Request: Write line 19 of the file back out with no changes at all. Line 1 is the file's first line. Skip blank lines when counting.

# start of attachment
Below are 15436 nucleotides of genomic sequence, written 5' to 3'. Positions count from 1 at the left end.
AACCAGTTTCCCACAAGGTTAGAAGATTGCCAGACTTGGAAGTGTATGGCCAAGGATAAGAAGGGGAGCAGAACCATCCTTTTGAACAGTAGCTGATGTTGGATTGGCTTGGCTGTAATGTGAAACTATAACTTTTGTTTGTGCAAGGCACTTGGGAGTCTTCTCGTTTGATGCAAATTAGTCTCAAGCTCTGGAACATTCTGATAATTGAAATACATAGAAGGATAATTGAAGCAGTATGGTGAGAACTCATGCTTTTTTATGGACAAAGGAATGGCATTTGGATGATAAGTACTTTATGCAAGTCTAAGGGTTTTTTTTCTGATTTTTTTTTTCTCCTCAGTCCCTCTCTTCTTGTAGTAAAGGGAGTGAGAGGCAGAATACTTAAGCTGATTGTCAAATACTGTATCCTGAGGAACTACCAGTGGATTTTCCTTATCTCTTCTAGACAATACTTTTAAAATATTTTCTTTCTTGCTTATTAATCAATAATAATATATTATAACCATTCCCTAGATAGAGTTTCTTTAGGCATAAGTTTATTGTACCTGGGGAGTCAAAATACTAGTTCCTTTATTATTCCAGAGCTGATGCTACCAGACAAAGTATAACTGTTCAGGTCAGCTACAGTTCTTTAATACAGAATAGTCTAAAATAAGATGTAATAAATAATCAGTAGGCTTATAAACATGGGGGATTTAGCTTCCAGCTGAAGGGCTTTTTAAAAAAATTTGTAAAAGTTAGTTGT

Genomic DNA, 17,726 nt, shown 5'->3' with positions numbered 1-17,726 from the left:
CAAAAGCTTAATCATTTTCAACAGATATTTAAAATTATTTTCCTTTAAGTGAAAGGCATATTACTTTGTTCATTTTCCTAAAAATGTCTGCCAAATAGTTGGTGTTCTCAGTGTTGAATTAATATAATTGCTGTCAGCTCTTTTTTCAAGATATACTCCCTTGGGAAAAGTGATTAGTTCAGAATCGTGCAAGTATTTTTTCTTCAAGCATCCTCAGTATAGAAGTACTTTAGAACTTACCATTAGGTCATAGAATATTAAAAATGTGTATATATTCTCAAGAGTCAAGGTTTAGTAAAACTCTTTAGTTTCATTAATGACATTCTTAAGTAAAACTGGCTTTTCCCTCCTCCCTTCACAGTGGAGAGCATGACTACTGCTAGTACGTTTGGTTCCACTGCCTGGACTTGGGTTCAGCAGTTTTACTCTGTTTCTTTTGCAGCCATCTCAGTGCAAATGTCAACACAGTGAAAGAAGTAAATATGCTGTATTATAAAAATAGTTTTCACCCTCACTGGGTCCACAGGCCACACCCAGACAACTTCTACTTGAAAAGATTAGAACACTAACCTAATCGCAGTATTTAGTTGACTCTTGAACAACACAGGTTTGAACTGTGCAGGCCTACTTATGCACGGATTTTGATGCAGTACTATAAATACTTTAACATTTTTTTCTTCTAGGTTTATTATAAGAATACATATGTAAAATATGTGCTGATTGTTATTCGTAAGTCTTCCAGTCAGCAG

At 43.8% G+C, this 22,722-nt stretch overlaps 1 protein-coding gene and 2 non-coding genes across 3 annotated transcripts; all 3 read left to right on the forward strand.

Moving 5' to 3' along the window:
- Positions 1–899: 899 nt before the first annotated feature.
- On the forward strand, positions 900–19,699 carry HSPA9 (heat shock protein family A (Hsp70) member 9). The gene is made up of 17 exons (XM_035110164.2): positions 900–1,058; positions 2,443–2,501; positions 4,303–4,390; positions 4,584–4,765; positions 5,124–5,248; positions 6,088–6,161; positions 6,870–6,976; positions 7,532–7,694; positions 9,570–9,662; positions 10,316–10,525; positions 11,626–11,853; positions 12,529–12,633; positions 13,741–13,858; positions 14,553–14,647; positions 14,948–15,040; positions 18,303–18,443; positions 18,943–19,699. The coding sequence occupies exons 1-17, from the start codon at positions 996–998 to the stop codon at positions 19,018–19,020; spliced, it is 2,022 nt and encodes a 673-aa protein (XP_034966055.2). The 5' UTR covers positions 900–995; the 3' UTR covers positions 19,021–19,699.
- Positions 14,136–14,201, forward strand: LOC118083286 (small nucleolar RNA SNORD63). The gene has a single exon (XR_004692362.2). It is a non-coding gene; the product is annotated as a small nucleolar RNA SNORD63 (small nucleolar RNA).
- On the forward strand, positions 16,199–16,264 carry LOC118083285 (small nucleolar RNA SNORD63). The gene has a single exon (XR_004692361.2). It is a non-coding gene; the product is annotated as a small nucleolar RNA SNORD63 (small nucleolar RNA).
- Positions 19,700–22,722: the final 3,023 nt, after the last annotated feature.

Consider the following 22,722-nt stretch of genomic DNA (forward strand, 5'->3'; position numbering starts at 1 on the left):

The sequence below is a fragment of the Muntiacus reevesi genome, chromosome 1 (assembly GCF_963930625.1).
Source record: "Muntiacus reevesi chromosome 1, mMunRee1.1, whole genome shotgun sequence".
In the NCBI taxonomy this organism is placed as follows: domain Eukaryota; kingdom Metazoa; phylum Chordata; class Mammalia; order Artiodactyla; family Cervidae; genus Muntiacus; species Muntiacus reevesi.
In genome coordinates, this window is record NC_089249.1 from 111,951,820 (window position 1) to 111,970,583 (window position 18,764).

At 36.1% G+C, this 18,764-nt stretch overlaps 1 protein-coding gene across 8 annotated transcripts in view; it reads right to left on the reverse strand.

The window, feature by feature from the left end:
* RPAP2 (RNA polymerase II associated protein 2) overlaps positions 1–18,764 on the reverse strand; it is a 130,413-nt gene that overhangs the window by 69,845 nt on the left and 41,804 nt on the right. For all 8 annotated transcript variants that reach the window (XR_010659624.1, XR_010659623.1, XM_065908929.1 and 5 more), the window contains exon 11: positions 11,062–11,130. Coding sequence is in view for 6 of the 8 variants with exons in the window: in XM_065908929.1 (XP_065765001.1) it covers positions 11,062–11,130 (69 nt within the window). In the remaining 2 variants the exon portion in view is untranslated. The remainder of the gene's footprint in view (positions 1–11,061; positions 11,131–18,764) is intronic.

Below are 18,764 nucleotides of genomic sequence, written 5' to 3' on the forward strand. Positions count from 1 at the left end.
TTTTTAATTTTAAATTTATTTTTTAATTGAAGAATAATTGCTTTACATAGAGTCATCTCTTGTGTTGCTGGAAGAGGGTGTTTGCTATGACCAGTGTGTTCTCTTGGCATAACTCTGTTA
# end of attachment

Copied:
* RPAP2 (RNA polymerase II associated protein 2) overlaps positions 1–18,764 on the reverse strand; it is a 130,413-nt gene that overhangs the window by 69,845 nt on the left and 41,804 nt on the right. For all 8 annotated transcript variants that reach the window (XR_010659624.1, XR_010659623.1, XM_065908929.1 and 5 more), the window contains exon 11: positions 11,062–11,130. Coding sequence is in view for 6 of the 8 variants with exons in the window: in XM_065908929.1 (XP_065765001.1) it covers positions 11,062–11,130 (69 nt within the window). In the remaining 2 variants the exon portion in view is untranslated. The remainder of the gene's footprint in view (positions 1–11,061; positions 11,131–18,764) is intronic.